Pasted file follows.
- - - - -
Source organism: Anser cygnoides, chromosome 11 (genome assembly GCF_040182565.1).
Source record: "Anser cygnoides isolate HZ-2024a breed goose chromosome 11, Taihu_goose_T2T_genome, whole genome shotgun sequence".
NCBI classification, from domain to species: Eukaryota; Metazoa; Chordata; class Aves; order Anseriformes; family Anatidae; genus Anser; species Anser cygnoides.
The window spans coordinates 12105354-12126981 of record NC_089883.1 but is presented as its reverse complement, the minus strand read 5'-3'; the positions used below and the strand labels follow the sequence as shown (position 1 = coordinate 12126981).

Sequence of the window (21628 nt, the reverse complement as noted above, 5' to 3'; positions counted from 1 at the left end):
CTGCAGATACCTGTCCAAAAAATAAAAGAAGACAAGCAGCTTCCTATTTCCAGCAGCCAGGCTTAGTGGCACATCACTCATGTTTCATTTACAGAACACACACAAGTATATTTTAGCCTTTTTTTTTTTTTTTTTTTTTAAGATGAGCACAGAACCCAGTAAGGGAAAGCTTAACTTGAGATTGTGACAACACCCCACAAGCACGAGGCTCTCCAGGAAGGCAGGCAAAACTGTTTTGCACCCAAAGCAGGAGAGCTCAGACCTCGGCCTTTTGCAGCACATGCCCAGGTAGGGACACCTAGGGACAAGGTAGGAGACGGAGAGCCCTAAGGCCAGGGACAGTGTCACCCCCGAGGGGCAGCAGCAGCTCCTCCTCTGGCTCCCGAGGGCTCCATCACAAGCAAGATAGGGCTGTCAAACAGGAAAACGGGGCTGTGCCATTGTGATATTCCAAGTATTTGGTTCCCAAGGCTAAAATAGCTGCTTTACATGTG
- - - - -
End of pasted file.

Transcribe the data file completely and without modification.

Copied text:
Source organism: Anser cygnoides, chromosome 11 (genome assembly GCF_040182565.1).
Source record: "Anser cygnoides isolate HZ-2024a breed goose chromosome 11, Taihu_goose_T2T_genome, whole genome shotgun sequence".
NCBI classification, from domain to species: Eukaryota; Metazoa; Chordata; class Aves; order Anseriformes; family Anatidae; genus Anser; species Anser cygnoides.
The window spans coordinates 12105354-12126981 of record NC_089883.1 but is presented as its reverse complement, the minus strand read 5'-3'; the positions used below and the strand labels follow the sequence as shown (position 1 = coordinate 12126981).

Sequence of the window (21628 nt, the reverse complement as noted above, 5' to 3'; positions counted from 1 at the left end):
CTGCAGATACCTGTCCAAAAAATAAAAGAAGACAAGCAGCTTCCTATTTCCAGCAGCCAGGCTTAGTGGCACATCACTCATGTTTCATTTACAGAACACACACAAGTATATTTTAGCCTTTTTTTTTTTTTTTTTTTTTAAGATGAGCACAGAACCCAGTAAGGGAAAGCTTAACTTGAGATTGTGACAACACCCCACAAGCACGAGGCTCTCCAGGAAGGCAGGCAAAACTGTTTTGCACCCAAAGCAGGAGAGCTCAGACCTCGGCCTTTTGCAGCACATGCCCAGGTAGGGACACCTAGGGACAAGGTAGGAGACGGAGAGCCCTAAGGCCAGGGACAGTGTCACCCCCGAGGGGCAGCAGCAGCTCCTCCTCTGGCTCCCGAGGGCTCCATCACAAGCAAGATAGGGCTGTCAAACAGGAAAACGGGGCTGTGCCATTGTGATATTCCAAGTATTTGGTTCCCAAGGCTAAAATAGCTGCTTTACATGTG